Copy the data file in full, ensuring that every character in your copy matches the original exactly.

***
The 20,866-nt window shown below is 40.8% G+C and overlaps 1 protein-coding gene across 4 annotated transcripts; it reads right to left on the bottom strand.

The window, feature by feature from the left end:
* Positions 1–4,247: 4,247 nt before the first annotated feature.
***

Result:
The 20,866-nt window shown below is 40.8% G+C and overlaps 1 protein-coding gene across 4 annotated transcripts; it reads right to left on the bottom strand.

The window, feature by feature from the left end:
* Positions 1–4,247: 4,247 nt before the first annotated feature.